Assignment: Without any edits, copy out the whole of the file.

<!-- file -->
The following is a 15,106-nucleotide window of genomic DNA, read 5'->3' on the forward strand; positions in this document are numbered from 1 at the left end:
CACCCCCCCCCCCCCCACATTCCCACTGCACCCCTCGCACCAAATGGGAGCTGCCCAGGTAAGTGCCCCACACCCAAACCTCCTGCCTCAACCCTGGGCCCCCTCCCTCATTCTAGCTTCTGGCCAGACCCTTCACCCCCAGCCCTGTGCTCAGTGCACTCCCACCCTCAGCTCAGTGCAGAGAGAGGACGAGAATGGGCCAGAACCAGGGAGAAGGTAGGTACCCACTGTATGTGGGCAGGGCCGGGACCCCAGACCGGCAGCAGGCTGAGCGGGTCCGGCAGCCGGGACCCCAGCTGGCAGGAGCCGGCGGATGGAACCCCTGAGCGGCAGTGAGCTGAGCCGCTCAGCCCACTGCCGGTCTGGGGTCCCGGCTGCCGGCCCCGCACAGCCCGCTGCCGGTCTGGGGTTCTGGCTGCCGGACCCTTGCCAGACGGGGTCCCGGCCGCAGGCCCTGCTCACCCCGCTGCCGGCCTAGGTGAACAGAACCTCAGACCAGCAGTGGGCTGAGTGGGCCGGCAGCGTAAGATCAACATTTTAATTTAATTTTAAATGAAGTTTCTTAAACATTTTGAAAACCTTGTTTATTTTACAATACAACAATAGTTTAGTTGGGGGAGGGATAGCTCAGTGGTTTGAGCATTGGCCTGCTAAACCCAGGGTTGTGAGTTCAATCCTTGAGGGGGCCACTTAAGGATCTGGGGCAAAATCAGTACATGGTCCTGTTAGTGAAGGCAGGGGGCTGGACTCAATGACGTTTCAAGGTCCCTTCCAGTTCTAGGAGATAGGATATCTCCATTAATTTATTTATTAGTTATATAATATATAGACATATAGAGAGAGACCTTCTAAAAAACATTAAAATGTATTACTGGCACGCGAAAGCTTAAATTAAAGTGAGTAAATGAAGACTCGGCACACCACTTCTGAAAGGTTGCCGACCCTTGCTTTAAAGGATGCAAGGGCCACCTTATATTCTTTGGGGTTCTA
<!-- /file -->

The following is a 15,106-nucleotide window of genomic DNA, read 5'->3' on the forward strand; positions in this document are numbered from 1 at the left end:
CACCCCCCCCCCCCCCACATTCCCACTGCACCCCTCGCACCAAATGGGAGCTGCCCAGGTAAGTGCCCCACACCCAAACCTCCTGCCTCAACCCTGGGCCCCCTCCCTCATTCTAGCTTCTGGCCAGACCCTTCACCCCCAGCCCTGTGCTCAGTGCACTCCCACCCTCAGCTCAGTGCAGAGAGAGGACGAGAATGGGCCAGAACCAGGGAGAAGGTAGGTACCCACTGTATGTGGGCAGGGCCGGGACCCCAGACCGGCAGCAGGCTGAGCGGGTCCGGCAGCCGGGACCCCAGCTGGCAGGAGCCGGCGGATGGAACCCCTGAGCGGCAGTGAGCTGAGCCGCTCAGCCCACTGCCGGTCTGGGGTCCCGGCTGCCGGCCCCGCACAGCCCGCTGCCGGTCTGGGGTTCTGGCTGCCGGACCCTTGCCAGACGGGGTCCCGGCCGCAGGCCCTGCTCACCCCGCTGCCGGCCTAGGTGAACAGAACCTCAGACCAGCAGTGGGCTGAGTGGGCCGGCAGCGTAAGATCAACATTTTAATTTAATTTTAAATGAAGTTTCTTAAACATTTTGAAAACCTTGTTTATTTTACAATACAACAATAGTTTAGTTGGGGGAGGGATAGCTCAGTGGTTTGAGCATTGGCCTGCTAAACCCAGGGTTGTGAGTTCAATCCTTGAGGGGGCCACTTAAGGATCTGGGGCAAAATCAGTACATGGTCCTGTTAGTGAAGGCAGGGGGCTGGACTCAATGACGTTTCAAGGTCCCTTCCAGTTCTAGGAGATAGGATATCTCCATTAATTTATTTATTAGTTATATAATATATAGACATATAGAGAGAGACCTTCTAAAAAACATTAAAATGTATTACTGGCACGCGAAAGCTTAAATTAAAGTGAGTAAATGAAGACTCGGCACACCACTTCTGAAAGGTTGCCGACCCTTGCTTTAAAGGATGCAAGGGCCACCTTATATTCTTTGGGGTTCTA